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Free yourself from the financial furore; Emma Pinch talks to the people who are having fun avoiding the financial hardships currently racking Britain thanks to the credit crunch.

Byline: Emma Pinch

YOUR flexible friend's turned hostile; chips aren't that cheap any more, and, if your money's invested in your home, suddenly it's not looking as safe as houses.

As the credit crunch, high inflation and rocketing oil prices all begin to bite, we're all feeling the pain. Because it's the basics we depend on including food, petrol and loans, that are shooting up in price.

The headlines have been relentless.

Interest rates - at their highest since 1993 - unleaded petrol up by 16.5%, while diesel has soared by 23.3% in a year. Gas and electricity, meanwhile, are up by more than 12% Figures suggest that a household spending pounds 100 a week on food in 2007, will now have to find another pounds 66 a month or pounds 800 a year.

What can we do to fight back?

As well as scrutinising our direct debits and making sure we're getting a good deal on the likes of credit cards and insurance, there are ways of clawing back hundreds on petrol, food and household goods - that can actually be enjoyable.

Here are some of the people doing just that.

BARBARA HIGSON hasn't had to buy any fruit or veg for 10 years, because she grows her own at Harris allotments.

It has saved her a fortune.

"About two-thirds of what we eat in my house is vegetables and potatoes," says Barbara, 66, from Prenton, Wirral. "All I actually have to buy is meat and the odd cucumber if I want it in winter. And there absolutely is no comparison on taste."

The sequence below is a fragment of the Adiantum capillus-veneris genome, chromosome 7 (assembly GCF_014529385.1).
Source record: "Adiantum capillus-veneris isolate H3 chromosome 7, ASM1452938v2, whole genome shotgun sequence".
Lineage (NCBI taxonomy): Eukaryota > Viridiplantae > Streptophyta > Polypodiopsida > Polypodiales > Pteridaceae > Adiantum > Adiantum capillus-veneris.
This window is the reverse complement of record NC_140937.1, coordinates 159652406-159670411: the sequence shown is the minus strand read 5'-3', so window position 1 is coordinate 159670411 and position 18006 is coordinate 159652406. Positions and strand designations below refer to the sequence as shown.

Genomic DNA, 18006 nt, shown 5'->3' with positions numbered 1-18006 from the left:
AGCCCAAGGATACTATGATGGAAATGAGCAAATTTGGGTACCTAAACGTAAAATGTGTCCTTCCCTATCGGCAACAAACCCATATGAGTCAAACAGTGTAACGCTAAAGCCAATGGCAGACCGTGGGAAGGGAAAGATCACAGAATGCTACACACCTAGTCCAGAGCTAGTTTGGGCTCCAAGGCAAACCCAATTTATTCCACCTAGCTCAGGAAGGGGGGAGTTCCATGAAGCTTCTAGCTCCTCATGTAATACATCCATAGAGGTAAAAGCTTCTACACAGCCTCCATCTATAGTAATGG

Barbara served up 12 vegetables on her Christmas Day table last year. "Potatoes, parsnip, celeriac, swede, carrots, onions, sprouts, cabbage, garlic, peas, broccoli, Swiss and ruby chard, leeks and cauliflower, home-made chutneys," she reels off proudly. "And raspberry brulee for dessert, but nobody had much room for that.

"While I'm working, I'll graze on mangetout, raspberries, tiny cape gooseberries, and pears from our fruit trees. I've actually got no idea how much fruit and veg costs."

Excess produce is bottled, frozen or carefully stored, or even used for bartering.

"We've still got about 50lbs of spuds left from last year.

We store 100lbs of onions and bottle about 100 jars of tomatoes, which we use like canned tomatoes. I freeze chopped peppers, strawberries, peas and beans of all varieties. I was given a drier this year for Christmas, which I'm really excited about."

Barbara reckons she spends about pounds 100 per year on rent, seeds and equipment.

She salvages wherever possible. Supermarket flower buckets are used for growing potatoes, and margarine tubs are used as seed trays.

Her produce is 90% water, 10% perspiration - but, she adds, the benefits aren't just found in the cheap five a day.

"Allotments are a great leveller," she says. "You work side by side with consultants and solicitors. An allotment is no longer just somewhere old men go when their wives have chucked them out of the house. There's very little you can't grow."

CONTACT your local authority's allotments officer to find out more.

ESTIMATED saving: pounds 1,500 per year

emma.pinch@dailypost.co.uk

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Barbara Higson at work on the Harris Allotments, which keeps her virtually self-sufficient in fruit and vegetables Picture: MARTIN BIRCHALL/ mb170508allotment-2
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Publication:Daily Post (Liverpool, England)
Date:May 21, 2008
Words:548
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